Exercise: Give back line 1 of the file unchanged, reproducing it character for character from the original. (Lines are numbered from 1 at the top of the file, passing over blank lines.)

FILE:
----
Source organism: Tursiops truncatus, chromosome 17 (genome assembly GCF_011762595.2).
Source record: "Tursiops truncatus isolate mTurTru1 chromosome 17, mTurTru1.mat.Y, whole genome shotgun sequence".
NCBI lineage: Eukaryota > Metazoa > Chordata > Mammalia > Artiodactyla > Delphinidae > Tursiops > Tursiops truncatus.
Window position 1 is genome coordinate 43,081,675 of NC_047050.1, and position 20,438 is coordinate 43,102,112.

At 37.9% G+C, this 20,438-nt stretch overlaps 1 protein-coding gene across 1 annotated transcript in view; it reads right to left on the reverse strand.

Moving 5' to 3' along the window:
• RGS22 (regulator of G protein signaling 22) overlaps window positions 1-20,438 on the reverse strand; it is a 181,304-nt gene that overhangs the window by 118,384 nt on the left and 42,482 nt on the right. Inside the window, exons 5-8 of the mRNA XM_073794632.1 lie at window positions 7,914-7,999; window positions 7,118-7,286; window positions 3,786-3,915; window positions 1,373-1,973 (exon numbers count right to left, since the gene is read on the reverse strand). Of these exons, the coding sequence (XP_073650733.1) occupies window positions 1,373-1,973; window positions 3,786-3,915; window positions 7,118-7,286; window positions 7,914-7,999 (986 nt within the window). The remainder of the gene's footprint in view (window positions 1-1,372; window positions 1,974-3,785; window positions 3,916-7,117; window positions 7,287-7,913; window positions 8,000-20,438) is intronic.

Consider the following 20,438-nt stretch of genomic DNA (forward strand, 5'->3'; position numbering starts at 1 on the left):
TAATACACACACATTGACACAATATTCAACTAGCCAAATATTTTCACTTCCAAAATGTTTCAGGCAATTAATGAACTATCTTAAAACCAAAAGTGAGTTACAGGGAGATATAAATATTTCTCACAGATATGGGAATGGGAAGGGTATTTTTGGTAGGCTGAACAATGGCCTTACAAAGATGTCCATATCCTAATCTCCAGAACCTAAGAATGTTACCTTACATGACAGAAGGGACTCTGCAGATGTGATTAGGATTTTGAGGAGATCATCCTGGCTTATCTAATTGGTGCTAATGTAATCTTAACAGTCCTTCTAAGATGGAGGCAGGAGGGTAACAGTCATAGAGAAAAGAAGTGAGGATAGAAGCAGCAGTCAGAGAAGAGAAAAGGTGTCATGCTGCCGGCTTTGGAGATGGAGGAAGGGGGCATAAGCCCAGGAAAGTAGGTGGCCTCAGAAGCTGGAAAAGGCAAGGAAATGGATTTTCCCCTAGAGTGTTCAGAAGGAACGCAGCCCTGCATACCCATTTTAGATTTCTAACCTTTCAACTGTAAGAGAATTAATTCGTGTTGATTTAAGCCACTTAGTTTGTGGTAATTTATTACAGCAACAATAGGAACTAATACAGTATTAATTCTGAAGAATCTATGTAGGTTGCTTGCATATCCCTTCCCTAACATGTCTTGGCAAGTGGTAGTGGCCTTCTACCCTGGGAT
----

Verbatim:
Source organism: Tursiops truncatus, chromosome 17 (genome assembly GCF_011762595.2).